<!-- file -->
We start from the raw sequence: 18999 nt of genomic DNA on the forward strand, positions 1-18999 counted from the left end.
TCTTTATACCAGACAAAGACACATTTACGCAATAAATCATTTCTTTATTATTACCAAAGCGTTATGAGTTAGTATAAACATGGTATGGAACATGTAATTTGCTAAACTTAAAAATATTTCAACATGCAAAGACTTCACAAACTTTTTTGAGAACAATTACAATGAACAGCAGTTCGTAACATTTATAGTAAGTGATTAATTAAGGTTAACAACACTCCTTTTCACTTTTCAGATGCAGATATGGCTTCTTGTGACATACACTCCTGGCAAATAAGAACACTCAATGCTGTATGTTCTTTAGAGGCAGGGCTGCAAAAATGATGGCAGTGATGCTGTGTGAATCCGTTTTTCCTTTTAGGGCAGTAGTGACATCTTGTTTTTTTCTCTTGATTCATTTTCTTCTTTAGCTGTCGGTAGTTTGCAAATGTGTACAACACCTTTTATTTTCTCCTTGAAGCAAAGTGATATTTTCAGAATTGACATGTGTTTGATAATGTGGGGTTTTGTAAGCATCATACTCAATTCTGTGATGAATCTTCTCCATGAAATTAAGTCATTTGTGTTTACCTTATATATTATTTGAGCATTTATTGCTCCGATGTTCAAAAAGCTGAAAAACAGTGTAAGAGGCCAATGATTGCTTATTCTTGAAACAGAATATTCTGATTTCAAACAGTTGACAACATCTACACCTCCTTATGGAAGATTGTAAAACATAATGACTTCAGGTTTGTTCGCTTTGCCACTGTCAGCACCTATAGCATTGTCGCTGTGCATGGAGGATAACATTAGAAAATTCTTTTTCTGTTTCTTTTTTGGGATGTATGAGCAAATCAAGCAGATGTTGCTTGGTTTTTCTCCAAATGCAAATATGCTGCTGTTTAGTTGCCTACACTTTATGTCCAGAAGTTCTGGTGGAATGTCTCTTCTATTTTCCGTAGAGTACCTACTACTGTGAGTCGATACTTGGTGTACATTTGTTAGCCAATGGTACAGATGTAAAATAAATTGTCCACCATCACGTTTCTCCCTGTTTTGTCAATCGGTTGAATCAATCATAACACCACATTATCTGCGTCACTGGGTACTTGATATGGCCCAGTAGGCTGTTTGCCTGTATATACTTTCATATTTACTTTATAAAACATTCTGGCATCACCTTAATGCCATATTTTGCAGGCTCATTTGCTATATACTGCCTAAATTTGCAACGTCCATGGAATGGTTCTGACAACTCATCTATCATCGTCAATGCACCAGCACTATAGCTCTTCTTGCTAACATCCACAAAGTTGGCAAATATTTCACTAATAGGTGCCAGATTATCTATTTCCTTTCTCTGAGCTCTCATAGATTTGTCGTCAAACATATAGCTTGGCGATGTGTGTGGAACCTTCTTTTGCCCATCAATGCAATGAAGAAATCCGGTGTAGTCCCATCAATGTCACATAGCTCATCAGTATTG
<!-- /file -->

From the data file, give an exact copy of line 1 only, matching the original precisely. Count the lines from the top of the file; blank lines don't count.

We start from the raw sequence: 18999 nt of genomic DNA on the forward strand, positions 1-18999 counted from the left end.